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                         Lower Bowel Inflammatory Disease

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Dietary Management
for Dogs with
Lower Bowel Inflammatory Disease (LBID)

What is lower bowel inflammatory disease ?

Lower bowel inflammatory disease (LBID), sometimes referred to as colitis, describes a group of conditions in which the large bowel (colon) becomes chronically-inflamed and thickened preventing it from functioning normally. Although there are many causes it is most frequently the consequence of a dietary allergy, in other words the bowel becomes sensitised to some types of food.

What are the symptoms of LBID?

Symptoms of lower bowel inflammatory disease are very variable and may include any of the following :

variable stool consistency,

mucus and blood in the stools,

alternating diarrhoea & constipation,

frequent and difficult attempts to defaecate,

pain during defaecation,

weight loss.

What changes should be made to the diet ?

Dietary management by excluding the ‘allergen’ (the part of the diet that the dog is sensitised to) is the most important, and usually also the most effective, means of treating LBID. Important allergens include beef-derived proteins and some cereal-based foods. The aim is therefore to select a hypoallergenic diet which the bowel has not been ‘exposed to’ and this usually means selecting non-beef, non-cereal food sources.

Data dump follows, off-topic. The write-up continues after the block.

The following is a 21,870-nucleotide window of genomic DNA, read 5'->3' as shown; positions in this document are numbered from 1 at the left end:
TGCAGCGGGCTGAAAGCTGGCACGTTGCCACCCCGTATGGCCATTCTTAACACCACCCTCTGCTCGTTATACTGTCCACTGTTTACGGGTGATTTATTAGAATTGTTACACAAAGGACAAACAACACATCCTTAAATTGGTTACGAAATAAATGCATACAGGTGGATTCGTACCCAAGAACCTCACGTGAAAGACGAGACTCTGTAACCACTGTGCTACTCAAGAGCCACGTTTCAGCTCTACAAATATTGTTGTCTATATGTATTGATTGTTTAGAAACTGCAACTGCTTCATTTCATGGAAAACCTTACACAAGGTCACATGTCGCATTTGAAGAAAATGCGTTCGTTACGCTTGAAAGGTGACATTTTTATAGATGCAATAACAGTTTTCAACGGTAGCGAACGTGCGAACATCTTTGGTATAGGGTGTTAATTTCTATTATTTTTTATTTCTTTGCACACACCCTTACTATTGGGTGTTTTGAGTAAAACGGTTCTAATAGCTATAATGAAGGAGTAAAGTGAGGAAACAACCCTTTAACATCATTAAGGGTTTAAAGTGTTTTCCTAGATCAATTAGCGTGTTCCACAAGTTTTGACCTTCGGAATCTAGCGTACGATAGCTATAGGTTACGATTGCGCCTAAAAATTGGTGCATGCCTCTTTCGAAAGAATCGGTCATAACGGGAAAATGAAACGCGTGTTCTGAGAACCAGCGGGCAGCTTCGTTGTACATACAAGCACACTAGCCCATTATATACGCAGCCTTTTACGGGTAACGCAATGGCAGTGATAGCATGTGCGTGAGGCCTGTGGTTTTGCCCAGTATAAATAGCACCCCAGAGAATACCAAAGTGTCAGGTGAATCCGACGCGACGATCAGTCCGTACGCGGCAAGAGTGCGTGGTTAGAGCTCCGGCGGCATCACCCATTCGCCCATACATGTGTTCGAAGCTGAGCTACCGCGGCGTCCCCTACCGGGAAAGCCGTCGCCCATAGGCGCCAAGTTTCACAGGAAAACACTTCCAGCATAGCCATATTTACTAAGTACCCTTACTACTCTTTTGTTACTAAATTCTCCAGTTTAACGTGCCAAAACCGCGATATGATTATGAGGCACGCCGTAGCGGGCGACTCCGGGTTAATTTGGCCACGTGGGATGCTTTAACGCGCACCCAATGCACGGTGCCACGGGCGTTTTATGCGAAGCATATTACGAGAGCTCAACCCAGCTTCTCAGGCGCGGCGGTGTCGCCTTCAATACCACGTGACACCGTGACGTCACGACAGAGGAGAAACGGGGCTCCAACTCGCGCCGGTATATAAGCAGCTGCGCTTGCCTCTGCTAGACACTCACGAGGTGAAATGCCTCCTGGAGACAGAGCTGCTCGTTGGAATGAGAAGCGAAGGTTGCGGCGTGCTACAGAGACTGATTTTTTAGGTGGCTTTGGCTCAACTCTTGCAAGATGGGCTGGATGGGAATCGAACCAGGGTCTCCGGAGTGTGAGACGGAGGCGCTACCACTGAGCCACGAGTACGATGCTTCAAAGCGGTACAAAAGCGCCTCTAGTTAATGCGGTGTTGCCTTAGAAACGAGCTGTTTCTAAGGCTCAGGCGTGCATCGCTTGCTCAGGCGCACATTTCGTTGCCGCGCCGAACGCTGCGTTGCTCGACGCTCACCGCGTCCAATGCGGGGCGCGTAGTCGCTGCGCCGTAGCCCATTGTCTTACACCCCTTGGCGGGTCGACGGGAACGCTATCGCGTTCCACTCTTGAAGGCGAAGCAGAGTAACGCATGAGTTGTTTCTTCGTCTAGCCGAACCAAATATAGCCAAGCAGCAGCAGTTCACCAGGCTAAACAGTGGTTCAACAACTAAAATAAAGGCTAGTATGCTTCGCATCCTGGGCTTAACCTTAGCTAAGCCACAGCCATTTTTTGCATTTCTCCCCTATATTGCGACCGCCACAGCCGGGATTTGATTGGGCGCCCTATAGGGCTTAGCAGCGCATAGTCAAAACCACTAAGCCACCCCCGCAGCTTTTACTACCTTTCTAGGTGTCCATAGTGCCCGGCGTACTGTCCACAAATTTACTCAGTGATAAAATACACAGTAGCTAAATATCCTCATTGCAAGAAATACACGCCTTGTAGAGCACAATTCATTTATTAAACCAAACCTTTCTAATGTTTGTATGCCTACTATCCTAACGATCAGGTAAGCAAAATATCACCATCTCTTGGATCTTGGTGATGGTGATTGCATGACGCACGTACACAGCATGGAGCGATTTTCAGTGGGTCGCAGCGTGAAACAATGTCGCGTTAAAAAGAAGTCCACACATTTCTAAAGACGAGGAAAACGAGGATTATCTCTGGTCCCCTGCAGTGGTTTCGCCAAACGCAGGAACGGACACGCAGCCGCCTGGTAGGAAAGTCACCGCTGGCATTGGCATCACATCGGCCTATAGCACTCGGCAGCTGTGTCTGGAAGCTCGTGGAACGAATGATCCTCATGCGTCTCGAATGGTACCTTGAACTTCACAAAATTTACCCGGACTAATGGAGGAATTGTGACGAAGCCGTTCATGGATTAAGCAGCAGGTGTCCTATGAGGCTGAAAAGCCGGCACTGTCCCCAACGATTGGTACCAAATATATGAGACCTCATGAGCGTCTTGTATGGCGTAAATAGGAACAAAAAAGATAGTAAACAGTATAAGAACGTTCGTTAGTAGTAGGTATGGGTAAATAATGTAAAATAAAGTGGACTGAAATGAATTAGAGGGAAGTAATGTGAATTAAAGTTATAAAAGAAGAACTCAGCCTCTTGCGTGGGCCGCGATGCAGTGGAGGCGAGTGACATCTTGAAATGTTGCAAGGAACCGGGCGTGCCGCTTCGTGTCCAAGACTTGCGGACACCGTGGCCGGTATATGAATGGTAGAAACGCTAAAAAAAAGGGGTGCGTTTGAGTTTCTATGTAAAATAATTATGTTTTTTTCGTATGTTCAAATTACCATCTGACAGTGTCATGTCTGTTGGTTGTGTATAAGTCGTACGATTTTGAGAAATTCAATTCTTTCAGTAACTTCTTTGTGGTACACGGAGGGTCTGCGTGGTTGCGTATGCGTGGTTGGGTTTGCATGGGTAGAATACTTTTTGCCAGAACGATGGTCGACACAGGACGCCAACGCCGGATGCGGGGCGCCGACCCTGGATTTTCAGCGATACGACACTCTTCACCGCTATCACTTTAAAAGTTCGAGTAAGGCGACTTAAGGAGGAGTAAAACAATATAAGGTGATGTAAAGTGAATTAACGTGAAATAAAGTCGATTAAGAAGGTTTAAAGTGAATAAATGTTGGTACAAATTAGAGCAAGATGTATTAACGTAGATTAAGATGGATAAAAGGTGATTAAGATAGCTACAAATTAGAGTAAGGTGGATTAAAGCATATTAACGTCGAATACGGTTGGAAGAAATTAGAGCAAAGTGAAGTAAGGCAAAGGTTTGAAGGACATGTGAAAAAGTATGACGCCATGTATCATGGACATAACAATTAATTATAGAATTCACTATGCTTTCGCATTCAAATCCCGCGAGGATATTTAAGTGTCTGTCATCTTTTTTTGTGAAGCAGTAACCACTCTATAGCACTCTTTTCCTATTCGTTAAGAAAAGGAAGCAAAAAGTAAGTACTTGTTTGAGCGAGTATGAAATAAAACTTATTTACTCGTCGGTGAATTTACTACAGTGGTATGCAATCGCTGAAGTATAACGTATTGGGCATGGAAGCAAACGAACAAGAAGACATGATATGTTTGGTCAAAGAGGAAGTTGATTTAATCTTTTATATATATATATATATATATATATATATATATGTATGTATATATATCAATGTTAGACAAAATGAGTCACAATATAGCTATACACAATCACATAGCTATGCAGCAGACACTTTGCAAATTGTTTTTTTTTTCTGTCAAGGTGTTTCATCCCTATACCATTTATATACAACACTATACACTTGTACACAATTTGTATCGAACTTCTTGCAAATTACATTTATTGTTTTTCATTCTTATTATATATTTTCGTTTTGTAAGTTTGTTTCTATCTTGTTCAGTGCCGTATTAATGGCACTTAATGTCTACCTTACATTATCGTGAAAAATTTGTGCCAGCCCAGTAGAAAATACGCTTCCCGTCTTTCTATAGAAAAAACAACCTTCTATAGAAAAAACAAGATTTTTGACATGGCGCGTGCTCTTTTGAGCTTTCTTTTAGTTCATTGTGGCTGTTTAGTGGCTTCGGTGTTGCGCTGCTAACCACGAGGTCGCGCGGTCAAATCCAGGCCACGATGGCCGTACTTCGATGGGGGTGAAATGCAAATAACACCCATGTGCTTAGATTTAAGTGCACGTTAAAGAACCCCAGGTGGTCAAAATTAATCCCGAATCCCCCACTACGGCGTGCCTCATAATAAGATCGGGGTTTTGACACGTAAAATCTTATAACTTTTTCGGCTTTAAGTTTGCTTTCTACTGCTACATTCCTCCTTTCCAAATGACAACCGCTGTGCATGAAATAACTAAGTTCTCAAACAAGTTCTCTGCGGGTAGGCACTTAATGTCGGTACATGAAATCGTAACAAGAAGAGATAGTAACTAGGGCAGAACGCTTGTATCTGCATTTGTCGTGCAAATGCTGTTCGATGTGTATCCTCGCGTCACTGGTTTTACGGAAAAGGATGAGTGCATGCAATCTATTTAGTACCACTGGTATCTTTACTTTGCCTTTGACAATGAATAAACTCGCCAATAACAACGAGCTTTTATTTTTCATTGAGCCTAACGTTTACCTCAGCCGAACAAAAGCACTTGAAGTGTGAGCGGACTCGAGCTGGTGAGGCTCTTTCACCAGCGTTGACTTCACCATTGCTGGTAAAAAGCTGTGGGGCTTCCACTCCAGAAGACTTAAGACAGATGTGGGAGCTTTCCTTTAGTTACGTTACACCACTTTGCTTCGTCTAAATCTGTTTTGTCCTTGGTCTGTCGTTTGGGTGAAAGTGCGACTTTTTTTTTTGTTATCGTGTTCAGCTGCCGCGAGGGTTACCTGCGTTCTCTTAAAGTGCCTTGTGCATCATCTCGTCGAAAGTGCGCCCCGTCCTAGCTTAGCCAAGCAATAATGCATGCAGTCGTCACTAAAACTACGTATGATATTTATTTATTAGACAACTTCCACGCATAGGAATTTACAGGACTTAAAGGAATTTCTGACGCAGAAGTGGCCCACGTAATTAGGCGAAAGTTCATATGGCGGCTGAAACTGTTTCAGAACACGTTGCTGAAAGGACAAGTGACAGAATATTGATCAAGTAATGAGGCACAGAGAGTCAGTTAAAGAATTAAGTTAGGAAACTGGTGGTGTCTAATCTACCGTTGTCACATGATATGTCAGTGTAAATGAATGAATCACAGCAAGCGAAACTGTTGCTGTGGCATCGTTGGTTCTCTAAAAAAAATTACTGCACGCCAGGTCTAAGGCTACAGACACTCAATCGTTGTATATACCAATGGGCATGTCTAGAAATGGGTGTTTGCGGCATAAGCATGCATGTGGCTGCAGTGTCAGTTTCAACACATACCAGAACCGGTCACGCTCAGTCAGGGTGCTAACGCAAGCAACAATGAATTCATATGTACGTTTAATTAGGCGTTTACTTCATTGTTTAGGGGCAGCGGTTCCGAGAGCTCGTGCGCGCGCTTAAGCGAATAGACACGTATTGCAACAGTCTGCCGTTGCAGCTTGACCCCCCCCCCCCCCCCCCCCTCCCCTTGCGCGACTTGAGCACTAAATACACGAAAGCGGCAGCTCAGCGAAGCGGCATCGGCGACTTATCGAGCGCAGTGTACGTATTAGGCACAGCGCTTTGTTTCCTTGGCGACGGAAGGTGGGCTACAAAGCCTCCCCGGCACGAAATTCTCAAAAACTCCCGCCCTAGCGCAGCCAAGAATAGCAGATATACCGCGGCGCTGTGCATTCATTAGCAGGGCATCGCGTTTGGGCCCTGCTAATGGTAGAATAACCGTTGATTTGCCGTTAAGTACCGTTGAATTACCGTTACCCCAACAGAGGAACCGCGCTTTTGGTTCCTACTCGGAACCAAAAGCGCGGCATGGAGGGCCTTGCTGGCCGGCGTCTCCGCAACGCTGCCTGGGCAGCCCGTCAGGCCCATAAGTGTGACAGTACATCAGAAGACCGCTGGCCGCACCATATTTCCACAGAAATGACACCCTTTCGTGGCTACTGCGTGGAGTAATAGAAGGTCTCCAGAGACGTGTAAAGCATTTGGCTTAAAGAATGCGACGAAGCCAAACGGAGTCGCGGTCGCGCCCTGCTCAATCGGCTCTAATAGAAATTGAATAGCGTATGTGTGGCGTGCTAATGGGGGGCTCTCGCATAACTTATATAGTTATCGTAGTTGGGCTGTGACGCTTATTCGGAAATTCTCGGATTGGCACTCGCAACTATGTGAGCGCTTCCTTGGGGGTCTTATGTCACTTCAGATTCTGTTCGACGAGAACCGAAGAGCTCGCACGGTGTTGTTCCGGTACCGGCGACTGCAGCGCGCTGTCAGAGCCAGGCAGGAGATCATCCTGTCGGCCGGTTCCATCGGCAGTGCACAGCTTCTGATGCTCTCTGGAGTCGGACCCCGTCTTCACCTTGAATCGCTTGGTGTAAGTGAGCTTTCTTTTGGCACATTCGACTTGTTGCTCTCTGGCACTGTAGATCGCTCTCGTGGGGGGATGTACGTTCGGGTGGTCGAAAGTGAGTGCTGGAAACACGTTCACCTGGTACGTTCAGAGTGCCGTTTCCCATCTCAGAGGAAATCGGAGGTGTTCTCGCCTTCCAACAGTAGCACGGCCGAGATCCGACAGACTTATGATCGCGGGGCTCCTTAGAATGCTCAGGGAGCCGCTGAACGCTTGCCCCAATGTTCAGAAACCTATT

Home-prepared diets : you may wish to prepare your own hypoallergenic diet for your dog in which case you should choose from the following protein and carbohydrate sources.

Protein :                     fish, chicken, mutton.

Carbohydrate :           rice, potato, pasta.

Commercial diets : diets prepared commercially usually provide a more practical solution for most owners since they require no preparation, always use the same constituents, are readily available and contain all essential minerals and vitamins etc. Although there are many ‘prescription’ diets available through veterinarians they tend to be expensive for long term use. There are however, many commercial diets available through pet suppliers which are perfectly suitable for the LBID patient. These should be marked ‘hypoallergenic’ and some will also be‘gluten-free’.

The following points should be stressed :

There is no single diet which will be suitable for all dogs since the allergen varies from one patient to the next.

Be prepared to investigate more than one diet before deciding on the most suitable for your dog.

Any additional food source negates the whole point of the exclusion diet   

Be strict with the diet and DON’T add in treats or left-overs from the table.

It may take several days or, in severe cases, even several weeks before you will see a satisfactory response to the dietary change.                

DON’T give up and DON’T keep changing the diet if there is no improvement after the first couple of days !

Can medication help ?

In some cases it may be necessary to use medication to support the diet change. Drugs which are used to treat LBID include ‘Salazopyrin’, prednisolone or cyclosporin. In most cases it is normally possible to gradually withdraw the medication once the symptoms resolve but in a small number of cases the patient may need long term, or even permanent, medication.

 

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This Page was last modified on 06 December, 2016.

David & Rhoda Payne - VIDEX GSD

Malvern, Worcs. UK
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